4. See the distance

An example of how the Measure app on iPhone works

(Image credit: TechRadar)

That’s all you need for a straight line measurement: you’ll now see the calculated size in the middle of the object. You can adjust the start and end points for more precision if you need it to, but for this we’re just trying to work out how big a box we need to post the item.

5. Get the area

An example of how the Measure app on iPhone works

(Image credit: TechRadar)

Measure can also measure multi-point distances, and as you can see here it also enables you to calculate the area of a particular shape. Simply add the corners with the + icon and Measure will automatically calculate the area in metres or feet, depending on your phone’s unit settings.

6. Check the accuracy

An example of how the Measure app on iPhone works

(Image credit: TechRadar)

There’s an easy way to see how accurate Measure, or any other measuring app, is: use it to measure a measuring tool such as this standard measuring tape. As you can see it’s very accurate but slightly out: we’re getting accuracy of around 95%. That’s fine for most things but not for anything where 100% accuracy is essential.

7. Share the number

Tap the icon at the top left of the display (it’ll be in a different corner if you’ve rotated your phone) and you can copy the measurement for use in other apps such as your Notes app.

8. Check the level

As you’ve probably guessed, tapping the Level icon will turn the Measure into a surprisingly accurate spirit level. In the early days of the iPhone, spirit level apps were very exciting. We are so very old.

How to use your Android phone as a measuring device

The closest equivalent to Apple’s Measure on Android was Google’s own Measure app, but Google removed that from the Play Store in 2021, apparently due to negative feedback from users. But we’re talking Android here, so of course there are still tons of apps that you can use to measure distances on your Android phone. Here are some good choices:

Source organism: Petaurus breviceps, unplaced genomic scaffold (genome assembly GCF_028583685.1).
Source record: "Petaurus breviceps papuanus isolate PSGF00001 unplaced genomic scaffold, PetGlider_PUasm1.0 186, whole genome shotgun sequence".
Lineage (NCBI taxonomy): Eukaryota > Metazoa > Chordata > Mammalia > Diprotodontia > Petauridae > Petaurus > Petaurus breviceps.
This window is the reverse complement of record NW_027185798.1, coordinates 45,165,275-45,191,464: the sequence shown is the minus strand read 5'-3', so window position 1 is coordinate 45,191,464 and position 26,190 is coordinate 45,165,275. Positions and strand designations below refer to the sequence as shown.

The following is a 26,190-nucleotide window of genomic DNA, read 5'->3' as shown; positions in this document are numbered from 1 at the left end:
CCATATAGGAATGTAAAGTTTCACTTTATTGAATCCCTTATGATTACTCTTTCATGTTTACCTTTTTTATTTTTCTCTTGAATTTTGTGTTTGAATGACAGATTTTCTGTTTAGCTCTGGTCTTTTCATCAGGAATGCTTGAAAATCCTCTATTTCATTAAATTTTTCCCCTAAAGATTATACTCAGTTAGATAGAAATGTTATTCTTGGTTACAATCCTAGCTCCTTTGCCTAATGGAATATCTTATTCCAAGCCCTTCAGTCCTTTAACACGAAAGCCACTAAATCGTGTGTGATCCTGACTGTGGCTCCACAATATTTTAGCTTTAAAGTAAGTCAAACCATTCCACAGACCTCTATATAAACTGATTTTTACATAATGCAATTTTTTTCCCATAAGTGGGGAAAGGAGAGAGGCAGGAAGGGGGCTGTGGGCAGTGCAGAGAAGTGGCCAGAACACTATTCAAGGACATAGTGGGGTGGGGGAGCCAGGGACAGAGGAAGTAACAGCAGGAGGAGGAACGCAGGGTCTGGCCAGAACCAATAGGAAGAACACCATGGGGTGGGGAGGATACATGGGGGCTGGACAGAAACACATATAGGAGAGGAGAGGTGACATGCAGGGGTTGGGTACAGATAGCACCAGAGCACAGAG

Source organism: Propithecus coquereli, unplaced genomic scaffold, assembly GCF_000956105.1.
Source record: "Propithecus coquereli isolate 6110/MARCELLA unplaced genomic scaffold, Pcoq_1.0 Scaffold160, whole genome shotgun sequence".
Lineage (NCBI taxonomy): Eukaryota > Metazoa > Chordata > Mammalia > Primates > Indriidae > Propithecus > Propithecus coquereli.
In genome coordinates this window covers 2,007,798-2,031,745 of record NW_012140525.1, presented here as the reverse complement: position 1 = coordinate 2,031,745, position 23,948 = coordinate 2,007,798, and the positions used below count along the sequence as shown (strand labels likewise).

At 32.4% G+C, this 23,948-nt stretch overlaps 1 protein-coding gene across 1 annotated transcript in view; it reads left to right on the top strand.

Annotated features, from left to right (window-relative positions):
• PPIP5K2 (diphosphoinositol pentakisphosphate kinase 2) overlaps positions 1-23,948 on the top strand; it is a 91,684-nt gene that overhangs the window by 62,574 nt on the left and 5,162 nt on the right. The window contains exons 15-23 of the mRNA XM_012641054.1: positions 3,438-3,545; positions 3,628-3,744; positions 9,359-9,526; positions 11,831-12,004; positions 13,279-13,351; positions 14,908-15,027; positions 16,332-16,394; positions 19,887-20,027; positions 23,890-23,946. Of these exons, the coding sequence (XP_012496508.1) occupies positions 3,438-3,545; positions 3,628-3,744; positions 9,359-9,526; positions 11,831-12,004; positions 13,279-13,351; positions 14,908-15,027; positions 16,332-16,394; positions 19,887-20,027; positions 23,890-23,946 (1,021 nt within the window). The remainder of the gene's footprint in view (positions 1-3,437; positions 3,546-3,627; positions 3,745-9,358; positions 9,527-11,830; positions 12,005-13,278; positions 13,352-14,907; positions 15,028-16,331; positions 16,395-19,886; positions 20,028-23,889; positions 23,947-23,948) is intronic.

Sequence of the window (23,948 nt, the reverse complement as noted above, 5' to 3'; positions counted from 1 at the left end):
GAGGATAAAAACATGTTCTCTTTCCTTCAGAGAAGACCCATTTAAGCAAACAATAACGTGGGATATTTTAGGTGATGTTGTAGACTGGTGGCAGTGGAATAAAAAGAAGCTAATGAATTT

Ruler - Bubble Level - Angle Meter

Why install multiple apps when one app can do lots of different things? This app has a similar set of features to Apple’s app, enabling you to measure dimensions and use it as a spirit level.


Not to be confused with the first Ruler app we mentioned, this Ruler offers accurate measurements and effortless unit conversion. It can calculate areas and it’s great for measuring smaller items.


If you’re serious about sizing, ImageMeter works with a wide range of Bluetooth measuring devices, includes a good collection of annotation and drawing tools and makes it easy to export measurements for use in other apps.

GPS Fields Area Measure

Do you need to measure something really big? Then this app uses the power of GPS to measure areas, distances and perimeters.

Carrie Marshall

Writer, broadcaster, musician and kitchen gadget obsessive Carrie Marshall (Twitter) has been writing about tech since 1998, contributing sage advice and odd opinions to all kinds of magazines and websites as well as writing more than a dozen books. Her memoir, Carrie Kills A Man, is on sale now. She is the singer in Glaswegian rock band HAVR.